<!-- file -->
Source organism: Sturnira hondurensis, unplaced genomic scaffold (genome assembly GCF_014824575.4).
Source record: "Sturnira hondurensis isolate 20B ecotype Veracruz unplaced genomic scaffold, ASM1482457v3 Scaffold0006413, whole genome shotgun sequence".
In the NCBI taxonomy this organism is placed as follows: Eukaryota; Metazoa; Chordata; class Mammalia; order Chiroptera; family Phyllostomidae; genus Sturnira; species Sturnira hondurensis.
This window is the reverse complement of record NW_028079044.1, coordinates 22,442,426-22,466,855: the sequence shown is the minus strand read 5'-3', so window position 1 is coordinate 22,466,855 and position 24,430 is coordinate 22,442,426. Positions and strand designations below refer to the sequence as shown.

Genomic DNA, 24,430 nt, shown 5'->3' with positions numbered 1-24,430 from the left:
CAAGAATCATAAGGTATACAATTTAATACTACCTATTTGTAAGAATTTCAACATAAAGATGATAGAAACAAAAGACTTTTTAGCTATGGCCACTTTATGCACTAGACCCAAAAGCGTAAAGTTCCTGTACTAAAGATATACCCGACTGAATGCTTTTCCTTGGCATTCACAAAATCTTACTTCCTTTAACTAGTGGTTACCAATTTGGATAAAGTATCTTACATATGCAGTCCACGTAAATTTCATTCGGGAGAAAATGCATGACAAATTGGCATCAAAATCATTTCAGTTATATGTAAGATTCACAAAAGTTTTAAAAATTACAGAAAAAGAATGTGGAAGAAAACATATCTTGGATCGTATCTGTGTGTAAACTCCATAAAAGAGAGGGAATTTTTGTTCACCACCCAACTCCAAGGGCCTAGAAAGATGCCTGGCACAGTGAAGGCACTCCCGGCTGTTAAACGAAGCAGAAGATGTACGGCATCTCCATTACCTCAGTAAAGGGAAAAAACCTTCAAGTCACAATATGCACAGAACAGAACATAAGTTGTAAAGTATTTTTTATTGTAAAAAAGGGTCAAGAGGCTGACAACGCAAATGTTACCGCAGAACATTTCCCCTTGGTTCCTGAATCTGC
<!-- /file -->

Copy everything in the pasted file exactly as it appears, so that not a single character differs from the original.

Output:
Source organism: Sturnira hondurensis, unplaced genomic scaffold (genome assembly GCF_014824575.4).
Source record: "Sturnira hondurensis isolate 20B ecotype Veracruz unplaced genomic scaffold, ASM1482457v3 Scaffold0006413, whole genome shotgun sequence".
In the NCBI taxonomy this organism is placed as follows: Eukaryota; Metazoa; Chordata; class Mammalia; order Chiroptera; family Phyllostomidae; genus Sturnira; species Sturnira hondurensis.
This window is the reverse complement of record NW_028079044.1, coordinates 22,442,426-22,466,855: the sequence shown is the minus strand read 5'-3', so window position 1 is coordinate 22,466,855 and position 24,430 is coordinate 22,442,426. Positions and strand designations below refer to the sequence as shown.

Genomic DNA, 24,430 nt, shown 5'->3' with positions numbered 1-24,430 from the left:
CAAGAATCATAAGGTATACAATTTAATACTACCTATTTGTAAGAATTTCAACATAAAGATGATAGAAACAAAAGACTTTTTAGCTATGGCCACTTTATGCACTAGACCCAAAAGCGTAAAGTTCCTGTACTAAAGATATACCCGACTGAATGCTTTTCCTTGGCATTCACAAAATCTTACTTCCTTTAACTAGTGGTTACCAATTTGGATAAAGTATCTTACATATGCAGTCCACGTAAATTTCATTCGGGAGAAAATGCATGACAAATTGGCATCAAAATCATTTCAGTTATATGTAAGATTCACAAAAGTTTTAAAAATTACAGAAAAAGAATGTGGAAGAAAACATATCTTGGATCGTATCTGTGTGTAAACTCCATAAAAGAGAGGGAATTTTTGTTCACCACCCAACTCCAAGGGCCTAGAAAGATGCCTGGCACAGTGAAGGCACTCCCGGCTGTTAAACGAAGCAGAAGATGTACGGCATCTCCATTACCTCAGTAAAGGGAAAAAACCTTCAAGTCACAATATGCACAGAACAGAACATAAGTTGTAAAGTATTTTTTATTGTAAAAAAGGGTCAAGAGGCTGACAACGCAAATGTTACCGCAGAACATTTCCCCTTGGTTCCTGAATCTGC